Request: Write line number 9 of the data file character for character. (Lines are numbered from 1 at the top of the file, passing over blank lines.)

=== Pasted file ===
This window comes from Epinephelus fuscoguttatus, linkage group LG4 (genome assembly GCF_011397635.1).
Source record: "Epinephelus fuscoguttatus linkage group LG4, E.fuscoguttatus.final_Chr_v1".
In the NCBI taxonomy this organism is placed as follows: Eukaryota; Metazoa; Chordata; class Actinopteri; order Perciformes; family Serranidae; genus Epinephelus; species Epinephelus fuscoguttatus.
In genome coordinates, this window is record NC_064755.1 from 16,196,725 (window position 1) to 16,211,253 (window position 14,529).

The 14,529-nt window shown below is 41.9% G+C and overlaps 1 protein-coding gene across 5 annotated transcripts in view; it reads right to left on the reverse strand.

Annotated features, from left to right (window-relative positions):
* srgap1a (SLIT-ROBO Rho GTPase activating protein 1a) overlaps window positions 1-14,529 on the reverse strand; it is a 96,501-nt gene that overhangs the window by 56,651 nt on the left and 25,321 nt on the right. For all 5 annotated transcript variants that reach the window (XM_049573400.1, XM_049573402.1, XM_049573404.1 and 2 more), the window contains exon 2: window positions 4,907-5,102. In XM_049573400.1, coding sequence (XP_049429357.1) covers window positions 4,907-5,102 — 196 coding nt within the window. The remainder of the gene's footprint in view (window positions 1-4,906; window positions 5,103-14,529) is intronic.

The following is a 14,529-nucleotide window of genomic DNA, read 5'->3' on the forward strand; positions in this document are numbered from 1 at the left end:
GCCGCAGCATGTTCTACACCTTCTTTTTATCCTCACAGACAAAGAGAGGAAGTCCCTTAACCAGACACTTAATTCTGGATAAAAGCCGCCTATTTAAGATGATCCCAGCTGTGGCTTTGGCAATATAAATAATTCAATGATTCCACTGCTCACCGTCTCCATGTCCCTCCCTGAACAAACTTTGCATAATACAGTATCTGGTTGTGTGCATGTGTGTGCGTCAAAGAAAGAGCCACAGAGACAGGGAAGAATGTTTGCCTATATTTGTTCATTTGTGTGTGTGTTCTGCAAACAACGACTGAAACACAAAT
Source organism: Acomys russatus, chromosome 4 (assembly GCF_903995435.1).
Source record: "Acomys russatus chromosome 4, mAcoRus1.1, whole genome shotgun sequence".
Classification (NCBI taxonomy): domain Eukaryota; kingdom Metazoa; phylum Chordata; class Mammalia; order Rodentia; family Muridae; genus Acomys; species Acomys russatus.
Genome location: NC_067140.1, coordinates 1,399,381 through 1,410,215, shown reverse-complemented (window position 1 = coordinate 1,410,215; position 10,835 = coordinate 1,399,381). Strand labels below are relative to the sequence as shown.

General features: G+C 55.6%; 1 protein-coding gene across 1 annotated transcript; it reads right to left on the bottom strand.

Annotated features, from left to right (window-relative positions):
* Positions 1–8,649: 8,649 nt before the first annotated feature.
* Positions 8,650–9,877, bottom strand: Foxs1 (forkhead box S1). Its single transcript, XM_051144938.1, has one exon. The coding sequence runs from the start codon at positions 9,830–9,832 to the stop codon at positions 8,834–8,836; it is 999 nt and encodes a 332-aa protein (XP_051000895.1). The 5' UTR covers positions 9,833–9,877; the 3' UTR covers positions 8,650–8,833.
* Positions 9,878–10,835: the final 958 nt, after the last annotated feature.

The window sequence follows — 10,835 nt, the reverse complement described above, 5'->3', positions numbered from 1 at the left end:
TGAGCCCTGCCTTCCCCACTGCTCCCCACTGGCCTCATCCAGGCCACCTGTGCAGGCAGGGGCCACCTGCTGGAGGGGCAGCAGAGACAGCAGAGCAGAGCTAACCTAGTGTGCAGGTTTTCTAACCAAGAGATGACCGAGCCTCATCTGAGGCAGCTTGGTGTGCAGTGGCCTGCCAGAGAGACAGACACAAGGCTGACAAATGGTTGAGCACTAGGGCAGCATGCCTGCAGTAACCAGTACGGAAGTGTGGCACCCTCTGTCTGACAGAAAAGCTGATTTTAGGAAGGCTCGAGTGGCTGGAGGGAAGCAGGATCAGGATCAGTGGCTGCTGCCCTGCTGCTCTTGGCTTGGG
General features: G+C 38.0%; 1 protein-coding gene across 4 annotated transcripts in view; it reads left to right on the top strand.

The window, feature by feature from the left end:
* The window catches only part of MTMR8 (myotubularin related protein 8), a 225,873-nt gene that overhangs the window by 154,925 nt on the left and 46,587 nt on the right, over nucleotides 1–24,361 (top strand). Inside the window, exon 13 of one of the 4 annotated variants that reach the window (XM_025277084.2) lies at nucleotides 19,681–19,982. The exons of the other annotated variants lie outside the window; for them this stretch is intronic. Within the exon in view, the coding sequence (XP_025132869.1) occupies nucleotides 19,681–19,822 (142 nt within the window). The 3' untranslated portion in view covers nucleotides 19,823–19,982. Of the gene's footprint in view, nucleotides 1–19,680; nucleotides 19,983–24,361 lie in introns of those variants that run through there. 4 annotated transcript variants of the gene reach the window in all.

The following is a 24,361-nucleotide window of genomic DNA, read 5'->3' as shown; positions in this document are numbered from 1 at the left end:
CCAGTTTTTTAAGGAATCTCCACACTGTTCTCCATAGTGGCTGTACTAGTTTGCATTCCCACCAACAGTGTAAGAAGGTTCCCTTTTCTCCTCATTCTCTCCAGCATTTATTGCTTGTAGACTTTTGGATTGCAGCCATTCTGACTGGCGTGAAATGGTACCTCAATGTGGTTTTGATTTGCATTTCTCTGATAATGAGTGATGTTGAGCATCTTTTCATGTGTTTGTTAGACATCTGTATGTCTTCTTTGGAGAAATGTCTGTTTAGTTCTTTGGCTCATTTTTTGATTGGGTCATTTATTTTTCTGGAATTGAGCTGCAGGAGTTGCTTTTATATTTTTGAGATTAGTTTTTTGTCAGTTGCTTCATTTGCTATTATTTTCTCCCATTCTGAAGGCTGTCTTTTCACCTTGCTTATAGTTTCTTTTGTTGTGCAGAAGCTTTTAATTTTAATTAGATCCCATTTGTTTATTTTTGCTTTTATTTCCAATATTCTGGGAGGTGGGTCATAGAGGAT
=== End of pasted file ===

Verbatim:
GCCGCAGCATGTTCTACACCTTCTTTTTATCCTCACAGACAAAGAGAGGAAGTCCCTTAACCAGACACTTAATTCTGGATAAAAGCCGCCTATTTAAGATGATCCCAGCTGTGGCTTTGGCAATATAAATAATTCAATGATTCCACTGCTCACCGTCTCCATGTCCCTCCCTGAACAAACTTTGCATAATACAGTATCTGGTTGTGTGCATGTGTGTGCGTCAAAGAAAGAGCCACAGAGACAGGGAAGAATGTTTGCCTATATTTGTTCATTTGTGTGTGTGTTCTGCAAACAACGACTGAAACACAAAT